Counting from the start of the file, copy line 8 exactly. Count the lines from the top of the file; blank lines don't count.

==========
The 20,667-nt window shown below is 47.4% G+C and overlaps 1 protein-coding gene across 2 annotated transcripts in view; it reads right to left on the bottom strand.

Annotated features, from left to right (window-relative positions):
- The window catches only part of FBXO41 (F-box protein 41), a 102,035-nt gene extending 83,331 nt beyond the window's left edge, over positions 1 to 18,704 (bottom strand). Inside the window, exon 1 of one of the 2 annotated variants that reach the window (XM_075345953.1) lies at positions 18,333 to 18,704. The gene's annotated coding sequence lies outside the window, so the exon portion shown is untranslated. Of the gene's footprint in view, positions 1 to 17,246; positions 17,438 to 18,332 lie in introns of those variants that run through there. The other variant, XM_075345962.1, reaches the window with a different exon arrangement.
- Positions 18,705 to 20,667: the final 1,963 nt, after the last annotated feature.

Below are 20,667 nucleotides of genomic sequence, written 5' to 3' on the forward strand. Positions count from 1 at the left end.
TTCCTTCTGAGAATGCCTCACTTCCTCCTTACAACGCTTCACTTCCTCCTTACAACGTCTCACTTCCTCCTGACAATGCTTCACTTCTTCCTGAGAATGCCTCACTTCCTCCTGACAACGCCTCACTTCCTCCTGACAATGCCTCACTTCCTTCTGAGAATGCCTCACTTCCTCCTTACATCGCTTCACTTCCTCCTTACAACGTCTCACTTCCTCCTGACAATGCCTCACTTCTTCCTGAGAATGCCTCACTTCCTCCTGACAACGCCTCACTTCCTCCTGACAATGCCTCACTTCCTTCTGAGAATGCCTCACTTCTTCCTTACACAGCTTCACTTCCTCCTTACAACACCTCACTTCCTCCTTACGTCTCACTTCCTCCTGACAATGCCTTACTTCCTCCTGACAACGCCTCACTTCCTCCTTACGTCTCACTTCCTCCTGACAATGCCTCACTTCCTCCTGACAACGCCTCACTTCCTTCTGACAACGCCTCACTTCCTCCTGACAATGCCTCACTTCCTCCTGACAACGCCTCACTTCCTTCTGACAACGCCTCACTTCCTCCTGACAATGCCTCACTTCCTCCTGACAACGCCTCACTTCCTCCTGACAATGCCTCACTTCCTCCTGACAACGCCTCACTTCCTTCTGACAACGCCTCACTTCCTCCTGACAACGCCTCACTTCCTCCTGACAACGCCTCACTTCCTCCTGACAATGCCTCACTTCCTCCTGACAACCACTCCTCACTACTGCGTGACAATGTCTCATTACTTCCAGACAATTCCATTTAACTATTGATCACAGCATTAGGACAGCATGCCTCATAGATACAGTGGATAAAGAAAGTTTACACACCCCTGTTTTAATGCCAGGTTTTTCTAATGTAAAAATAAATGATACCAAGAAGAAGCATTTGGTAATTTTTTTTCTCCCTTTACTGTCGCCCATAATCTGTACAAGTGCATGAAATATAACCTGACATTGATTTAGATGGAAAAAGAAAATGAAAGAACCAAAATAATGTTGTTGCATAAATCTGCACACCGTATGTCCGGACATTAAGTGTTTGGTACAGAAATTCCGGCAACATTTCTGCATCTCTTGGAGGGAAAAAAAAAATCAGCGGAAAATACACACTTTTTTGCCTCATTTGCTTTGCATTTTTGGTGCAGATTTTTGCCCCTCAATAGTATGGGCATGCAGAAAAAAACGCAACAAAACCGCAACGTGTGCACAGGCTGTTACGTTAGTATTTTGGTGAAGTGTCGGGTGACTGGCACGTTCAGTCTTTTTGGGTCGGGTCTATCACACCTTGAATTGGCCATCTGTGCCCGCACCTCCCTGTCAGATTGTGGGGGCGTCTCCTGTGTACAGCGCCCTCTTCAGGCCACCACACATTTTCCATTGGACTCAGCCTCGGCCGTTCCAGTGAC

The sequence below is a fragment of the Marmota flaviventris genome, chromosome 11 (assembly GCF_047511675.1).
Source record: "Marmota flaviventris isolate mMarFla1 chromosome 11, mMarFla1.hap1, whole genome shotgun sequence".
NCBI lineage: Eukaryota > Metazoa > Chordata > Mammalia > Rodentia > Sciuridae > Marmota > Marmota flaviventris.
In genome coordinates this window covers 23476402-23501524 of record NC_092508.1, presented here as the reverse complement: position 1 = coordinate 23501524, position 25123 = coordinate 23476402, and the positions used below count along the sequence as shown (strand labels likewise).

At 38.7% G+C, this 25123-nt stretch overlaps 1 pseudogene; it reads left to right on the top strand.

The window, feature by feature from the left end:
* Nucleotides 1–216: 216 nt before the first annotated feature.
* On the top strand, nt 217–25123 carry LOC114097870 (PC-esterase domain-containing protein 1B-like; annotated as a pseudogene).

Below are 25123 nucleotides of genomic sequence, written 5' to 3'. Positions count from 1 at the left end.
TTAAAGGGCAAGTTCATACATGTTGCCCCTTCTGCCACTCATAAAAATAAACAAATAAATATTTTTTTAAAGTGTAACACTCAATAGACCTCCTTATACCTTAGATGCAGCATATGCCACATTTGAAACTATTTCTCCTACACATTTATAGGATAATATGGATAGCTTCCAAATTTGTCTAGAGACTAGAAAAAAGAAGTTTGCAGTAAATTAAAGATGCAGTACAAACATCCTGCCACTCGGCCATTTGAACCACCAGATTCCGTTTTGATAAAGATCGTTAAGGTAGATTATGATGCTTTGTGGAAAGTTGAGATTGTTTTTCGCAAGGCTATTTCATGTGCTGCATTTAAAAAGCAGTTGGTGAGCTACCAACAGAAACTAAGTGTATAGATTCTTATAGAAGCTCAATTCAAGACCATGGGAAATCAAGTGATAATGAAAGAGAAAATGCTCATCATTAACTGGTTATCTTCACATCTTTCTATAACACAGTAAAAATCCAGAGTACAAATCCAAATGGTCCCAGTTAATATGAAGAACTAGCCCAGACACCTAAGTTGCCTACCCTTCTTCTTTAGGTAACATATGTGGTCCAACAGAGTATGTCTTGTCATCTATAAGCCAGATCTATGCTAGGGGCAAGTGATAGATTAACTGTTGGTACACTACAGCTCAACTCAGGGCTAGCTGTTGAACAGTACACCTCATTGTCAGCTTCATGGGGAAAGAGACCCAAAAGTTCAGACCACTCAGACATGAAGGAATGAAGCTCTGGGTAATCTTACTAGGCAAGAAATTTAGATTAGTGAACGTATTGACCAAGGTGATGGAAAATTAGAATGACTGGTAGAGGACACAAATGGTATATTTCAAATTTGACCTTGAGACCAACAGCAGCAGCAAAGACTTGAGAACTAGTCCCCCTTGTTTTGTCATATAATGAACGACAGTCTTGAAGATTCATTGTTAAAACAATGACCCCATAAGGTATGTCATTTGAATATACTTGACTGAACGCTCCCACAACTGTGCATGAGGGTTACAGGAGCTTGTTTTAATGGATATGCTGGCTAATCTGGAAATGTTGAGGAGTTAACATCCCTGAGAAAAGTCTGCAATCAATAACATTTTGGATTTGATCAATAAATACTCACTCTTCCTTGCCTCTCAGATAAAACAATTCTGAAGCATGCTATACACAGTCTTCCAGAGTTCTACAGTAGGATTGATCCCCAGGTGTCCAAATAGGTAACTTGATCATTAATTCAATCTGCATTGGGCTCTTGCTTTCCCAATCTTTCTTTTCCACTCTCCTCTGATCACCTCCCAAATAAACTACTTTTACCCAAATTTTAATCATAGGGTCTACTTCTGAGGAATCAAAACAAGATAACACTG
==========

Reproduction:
Source record: "Marmota flaviventris isolate mMarFla1 chromosome 11, mMarFla1.hap1, whole genome shotgun sequence".